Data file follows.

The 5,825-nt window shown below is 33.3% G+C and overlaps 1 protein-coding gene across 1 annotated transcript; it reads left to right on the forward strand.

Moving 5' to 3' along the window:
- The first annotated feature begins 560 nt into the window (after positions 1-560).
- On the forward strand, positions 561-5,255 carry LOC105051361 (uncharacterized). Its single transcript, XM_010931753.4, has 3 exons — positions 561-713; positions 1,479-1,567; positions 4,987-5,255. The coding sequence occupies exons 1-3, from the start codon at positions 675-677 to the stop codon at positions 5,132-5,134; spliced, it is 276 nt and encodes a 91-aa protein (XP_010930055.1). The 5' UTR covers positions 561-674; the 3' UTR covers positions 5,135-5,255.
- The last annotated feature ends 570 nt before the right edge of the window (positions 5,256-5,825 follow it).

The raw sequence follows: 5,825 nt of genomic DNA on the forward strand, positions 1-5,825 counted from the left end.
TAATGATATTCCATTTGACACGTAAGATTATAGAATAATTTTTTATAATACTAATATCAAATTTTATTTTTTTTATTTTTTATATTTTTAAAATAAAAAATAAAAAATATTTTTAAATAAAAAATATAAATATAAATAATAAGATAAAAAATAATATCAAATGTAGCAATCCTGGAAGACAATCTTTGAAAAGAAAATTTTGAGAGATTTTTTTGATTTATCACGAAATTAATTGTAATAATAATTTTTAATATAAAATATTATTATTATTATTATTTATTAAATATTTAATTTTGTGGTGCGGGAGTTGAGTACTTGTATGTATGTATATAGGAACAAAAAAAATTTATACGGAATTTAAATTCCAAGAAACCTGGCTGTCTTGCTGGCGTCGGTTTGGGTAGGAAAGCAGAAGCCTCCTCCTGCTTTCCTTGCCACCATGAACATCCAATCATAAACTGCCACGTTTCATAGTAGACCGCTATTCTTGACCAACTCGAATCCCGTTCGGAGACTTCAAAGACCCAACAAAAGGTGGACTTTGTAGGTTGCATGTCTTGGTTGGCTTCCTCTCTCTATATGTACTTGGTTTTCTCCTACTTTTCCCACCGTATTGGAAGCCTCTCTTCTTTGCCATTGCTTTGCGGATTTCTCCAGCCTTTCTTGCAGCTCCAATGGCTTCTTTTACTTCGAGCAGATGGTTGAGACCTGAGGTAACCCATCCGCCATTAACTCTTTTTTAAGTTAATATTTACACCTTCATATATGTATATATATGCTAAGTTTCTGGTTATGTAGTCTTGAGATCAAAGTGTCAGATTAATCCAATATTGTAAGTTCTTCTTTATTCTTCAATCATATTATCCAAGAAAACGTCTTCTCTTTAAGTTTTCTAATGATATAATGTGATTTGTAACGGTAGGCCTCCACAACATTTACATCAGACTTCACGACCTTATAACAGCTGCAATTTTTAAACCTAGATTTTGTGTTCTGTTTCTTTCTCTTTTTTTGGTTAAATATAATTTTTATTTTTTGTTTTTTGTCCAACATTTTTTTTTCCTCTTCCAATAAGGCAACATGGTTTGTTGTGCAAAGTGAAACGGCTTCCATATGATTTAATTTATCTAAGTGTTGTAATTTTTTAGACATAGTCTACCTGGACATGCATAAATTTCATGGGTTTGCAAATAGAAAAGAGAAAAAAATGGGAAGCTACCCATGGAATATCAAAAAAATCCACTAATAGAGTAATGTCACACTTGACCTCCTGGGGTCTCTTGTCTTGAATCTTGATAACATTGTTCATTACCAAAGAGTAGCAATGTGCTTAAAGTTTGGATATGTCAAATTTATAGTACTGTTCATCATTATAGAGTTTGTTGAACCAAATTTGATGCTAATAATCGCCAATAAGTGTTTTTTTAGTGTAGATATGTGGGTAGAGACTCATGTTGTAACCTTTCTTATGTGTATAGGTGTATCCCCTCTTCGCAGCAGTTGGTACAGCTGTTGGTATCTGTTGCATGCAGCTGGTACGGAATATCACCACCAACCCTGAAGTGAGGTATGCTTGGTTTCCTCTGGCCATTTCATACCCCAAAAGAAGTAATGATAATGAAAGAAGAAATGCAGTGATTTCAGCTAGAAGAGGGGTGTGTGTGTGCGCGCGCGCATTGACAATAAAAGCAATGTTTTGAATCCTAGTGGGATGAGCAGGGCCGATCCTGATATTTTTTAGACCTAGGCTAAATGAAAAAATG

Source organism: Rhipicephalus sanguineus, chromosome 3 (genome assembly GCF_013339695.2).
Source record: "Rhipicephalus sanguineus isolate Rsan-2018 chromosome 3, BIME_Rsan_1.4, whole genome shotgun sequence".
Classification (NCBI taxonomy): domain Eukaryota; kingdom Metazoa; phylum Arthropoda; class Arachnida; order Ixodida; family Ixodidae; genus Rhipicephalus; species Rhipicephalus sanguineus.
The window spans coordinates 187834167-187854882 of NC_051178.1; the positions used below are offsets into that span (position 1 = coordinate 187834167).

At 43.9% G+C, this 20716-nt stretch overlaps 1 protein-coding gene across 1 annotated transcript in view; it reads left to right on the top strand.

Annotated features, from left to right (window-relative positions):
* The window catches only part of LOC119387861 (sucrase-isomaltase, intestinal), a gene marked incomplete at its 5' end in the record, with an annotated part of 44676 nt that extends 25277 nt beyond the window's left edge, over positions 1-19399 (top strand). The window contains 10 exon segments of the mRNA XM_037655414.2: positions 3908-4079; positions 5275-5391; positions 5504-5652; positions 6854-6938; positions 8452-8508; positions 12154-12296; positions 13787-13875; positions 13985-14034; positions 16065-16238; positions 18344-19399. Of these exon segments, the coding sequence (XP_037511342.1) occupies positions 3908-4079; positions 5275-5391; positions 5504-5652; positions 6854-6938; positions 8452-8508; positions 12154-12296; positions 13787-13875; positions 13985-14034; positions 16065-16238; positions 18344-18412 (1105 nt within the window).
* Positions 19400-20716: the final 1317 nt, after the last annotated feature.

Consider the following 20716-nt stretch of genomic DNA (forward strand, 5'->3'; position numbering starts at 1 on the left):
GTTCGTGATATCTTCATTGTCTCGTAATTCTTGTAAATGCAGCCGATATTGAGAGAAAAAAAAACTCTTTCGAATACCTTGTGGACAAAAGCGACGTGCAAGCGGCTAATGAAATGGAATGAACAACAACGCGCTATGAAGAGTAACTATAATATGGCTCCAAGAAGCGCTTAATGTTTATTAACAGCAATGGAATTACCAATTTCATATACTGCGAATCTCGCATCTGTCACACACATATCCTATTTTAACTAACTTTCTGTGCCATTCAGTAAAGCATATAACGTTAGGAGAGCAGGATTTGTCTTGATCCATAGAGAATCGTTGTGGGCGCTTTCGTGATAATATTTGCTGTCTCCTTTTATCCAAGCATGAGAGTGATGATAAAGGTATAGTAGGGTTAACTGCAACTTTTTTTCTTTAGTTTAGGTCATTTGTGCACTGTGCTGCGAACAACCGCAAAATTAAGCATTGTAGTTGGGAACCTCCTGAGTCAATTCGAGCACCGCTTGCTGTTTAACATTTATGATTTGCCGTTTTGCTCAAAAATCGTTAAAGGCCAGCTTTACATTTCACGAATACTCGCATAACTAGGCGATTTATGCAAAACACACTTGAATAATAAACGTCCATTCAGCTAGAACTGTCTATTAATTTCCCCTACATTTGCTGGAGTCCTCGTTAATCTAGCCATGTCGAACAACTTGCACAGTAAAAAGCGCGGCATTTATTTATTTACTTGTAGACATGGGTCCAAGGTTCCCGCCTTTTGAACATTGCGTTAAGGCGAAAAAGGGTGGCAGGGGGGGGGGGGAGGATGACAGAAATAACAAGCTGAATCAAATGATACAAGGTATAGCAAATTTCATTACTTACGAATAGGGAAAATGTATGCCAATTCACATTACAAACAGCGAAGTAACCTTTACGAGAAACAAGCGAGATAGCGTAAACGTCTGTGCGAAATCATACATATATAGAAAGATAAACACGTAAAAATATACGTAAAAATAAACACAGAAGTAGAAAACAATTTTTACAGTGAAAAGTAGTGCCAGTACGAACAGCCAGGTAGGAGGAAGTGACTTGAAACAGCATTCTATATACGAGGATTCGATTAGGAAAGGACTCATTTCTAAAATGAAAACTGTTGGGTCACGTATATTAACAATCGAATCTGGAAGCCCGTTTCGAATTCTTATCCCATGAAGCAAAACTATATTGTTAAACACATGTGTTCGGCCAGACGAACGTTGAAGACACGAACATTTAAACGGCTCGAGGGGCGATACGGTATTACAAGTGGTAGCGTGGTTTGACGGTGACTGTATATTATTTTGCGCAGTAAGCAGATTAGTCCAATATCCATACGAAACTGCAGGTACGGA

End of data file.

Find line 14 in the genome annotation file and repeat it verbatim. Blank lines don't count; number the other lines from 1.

* The window catches only part of LOC119387861 (sucrase-isomaltase, intestinal), a gene marked incomplete at its 5' end in the record, with an annotated part of 44676 nt that extends 25277 nt beyond the window's left edge, over positions 1-19399 (top strand). The window contains 10 exon segments of the mRNA XM_037655414.2: positions 3908-4079; positions 5275-5391; positions 5504-5652; positions 6854-6938; positions 8452-8508; positions 12154-12296; positions 13787-13875; positions 13985-14034; positions 16065-16238; positions 18344-19399. Of these exon segments, the coding sequence (XP_037511342.1) occupies positions 3908-4079; positions 5275-5391; positions 5504-5652; positions 6854-6938; positions 8452-8508; positions 12154-12296; positions 13787-13875; positions 13985-14034; positions 16065-16238; positions 18344-18412 (1105 nt within the window).